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Storage pros and cons: Block vs file vs object storage

Despite the many changes in storage, there are still some fundamentals that hold true. We look at the key defining characteristics and use cases of block, file and object storage

The rise of the cloud, the emergence of hyper-convergence and the lightning-fast speeds of non-volatile memory express (NVMe) flash have perhaps masked some of the fundamentals of storage.

But, at root, all storage is categorised as either block, file or object, with those terms derived from how data is accessed in each mode.

Fundamentally, the physical storage that data resides on shares a common characteristic. Namely, that it comprises a medium that can register the presence or not of bits of data, and that’s the same whether it is the slowest magnetic hard drive or super-fast NVMe flash.

Where things start to differ is how that basic bit-level information forms part of the bigger picture, and it’s here where the key differences between block, file and object storage emerge.

File and block share a lot, namely in their relationship to a file system. Object is cut from a different cloth altogether.

File systems rule, OK?

Most of what we know about the way data is stored is based around the several decades-old concept of the file system. Block and file storage are defined by their relationship to it.

Block access storage – as deployed in storage-are network (SAN) systems, for example – provides only the means to address blocks of storage from file systems, databases, and so on. When you buy SAN/block storage you are merely buying the storage array and the ability to configure volumes to make them available to applications via a file system resident elsewhere in the software stack.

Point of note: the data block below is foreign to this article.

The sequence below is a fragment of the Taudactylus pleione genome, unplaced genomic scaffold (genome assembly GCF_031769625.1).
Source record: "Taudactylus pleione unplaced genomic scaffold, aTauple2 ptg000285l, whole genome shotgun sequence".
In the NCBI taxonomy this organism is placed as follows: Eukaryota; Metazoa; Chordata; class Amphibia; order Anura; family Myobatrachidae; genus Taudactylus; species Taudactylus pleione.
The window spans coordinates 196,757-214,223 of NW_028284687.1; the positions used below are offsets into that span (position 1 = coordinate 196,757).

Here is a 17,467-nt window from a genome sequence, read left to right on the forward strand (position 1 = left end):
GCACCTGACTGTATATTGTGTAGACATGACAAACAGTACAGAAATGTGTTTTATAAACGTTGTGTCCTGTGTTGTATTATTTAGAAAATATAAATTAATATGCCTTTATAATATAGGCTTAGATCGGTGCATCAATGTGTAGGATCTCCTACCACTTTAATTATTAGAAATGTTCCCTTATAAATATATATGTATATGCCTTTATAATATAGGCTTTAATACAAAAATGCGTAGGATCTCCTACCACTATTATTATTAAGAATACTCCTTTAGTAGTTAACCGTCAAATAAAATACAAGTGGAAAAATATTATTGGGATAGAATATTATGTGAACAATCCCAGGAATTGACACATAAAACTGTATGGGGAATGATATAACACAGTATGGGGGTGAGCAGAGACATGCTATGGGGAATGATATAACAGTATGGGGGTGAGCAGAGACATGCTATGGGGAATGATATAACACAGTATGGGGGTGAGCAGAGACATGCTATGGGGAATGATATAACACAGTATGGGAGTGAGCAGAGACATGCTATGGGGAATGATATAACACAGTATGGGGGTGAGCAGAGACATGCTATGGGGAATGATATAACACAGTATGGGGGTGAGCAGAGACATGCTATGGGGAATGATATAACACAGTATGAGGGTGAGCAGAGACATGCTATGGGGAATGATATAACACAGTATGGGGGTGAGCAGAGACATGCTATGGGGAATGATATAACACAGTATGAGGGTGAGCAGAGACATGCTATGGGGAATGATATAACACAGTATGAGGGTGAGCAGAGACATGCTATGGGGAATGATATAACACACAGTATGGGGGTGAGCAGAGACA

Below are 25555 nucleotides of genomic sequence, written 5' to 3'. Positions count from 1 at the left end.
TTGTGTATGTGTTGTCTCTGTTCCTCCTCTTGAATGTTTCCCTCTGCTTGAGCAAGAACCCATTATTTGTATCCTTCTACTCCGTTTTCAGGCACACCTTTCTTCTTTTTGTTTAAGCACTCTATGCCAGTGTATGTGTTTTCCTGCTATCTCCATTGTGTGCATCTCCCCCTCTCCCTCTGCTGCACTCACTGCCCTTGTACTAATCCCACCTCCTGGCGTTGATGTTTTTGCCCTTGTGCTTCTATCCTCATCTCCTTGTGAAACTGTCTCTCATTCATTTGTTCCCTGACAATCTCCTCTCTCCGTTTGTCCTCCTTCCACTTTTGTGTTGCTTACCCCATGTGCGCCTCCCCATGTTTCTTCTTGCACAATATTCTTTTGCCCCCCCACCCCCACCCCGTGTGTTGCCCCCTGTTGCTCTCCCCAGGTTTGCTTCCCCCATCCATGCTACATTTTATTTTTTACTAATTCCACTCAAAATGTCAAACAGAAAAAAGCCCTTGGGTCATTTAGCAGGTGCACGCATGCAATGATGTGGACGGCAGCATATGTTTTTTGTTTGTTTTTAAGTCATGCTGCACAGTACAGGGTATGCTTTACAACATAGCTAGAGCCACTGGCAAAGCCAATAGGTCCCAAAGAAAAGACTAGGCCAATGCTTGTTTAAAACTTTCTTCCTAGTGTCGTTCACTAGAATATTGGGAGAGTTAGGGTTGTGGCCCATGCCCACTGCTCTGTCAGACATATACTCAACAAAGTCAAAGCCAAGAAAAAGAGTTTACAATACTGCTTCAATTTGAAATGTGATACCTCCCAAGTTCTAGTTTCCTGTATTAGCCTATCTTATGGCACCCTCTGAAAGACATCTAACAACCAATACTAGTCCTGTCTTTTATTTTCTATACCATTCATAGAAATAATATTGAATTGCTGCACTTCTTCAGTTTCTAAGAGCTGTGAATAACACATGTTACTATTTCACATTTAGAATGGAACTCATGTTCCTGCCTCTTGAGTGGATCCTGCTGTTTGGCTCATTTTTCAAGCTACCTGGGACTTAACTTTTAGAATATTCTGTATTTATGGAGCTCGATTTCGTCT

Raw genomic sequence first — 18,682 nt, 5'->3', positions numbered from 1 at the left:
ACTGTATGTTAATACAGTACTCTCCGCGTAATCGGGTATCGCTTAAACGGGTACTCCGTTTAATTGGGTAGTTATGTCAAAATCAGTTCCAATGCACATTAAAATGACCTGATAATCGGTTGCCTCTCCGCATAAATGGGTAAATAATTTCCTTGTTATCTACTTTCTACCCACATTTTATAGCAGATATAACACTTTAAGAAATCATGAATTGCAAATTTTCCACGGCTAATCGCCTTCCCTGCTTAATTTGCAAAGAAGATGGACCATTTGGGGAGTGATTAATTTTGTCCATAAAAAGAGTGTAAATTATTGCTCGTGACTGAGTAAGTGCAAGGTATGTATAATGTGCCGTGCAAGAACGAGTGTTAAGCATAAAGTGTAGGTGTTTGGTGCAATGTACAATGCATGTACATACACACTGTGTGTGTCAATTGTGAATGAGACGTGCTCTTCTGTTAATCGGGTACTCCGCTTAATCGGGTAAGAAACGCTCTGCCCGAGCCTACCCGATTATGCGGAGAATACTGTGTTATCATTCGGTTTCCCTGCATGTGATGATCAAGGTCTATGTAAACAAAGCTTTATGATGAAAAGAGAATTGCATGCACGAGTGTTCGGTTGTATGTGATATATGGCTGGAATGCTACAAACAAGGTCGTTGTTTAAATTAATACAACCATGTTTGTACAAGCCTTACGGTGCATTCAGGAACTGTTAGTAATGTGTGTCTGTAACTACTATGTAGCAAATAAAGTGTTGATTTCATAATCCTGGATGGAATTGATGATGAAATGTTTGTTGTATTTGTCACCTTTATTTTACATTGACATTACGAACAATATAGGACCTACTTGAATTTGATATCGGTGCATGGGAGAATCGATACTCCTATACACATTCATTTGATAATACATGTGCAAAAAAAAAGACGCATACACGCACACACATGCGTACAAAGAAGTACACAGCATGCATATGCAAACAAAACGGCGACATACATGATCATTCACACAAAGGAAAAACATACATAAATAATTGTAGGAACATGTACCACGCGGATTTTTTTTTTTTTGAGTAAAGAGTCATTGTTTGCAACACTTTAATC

File access storage – commonly consumed via network-attached storage (NAS) – is most easily understandable in opposition to this. In other words, when you buy a NAS box or a linked cluster of scale-out NAS nodes, they come with their own file system with storage presented to applications and users in the familiar drive letter format. Everything a SAN does is also performed in a NAS system, but it is hidden away.

Object storage is quite different. It is based on a “flat” structure with access to objects via unique identifiers, somewhat similar to the way websites are addressed in the domain name system (DNS). That makes it quite unlike the hierarchical, tree-like, file system structure.

File, block, object: Performance and use cases

Whether storage is file, block or object goes a long way to determine the likely performance and use cases. It’s not the only determinant, however, and with the advent of very fast flash storage, performance wrinkles present in previous times can be ironed out.

But, in general, each storage mode has key characteristics whether used on-premise or in the cloud.

File storage is, as you’d expect, good for storing and accessing files. In other words, it’s good if you want to access entire files and so is good for general file storage, or for more specialised workloads that require file access, such as movie files. It’s also a good choice for data at the other end of the size scale if it exists as small files, such as might be the case with machine or sensor data you want to run analytics on.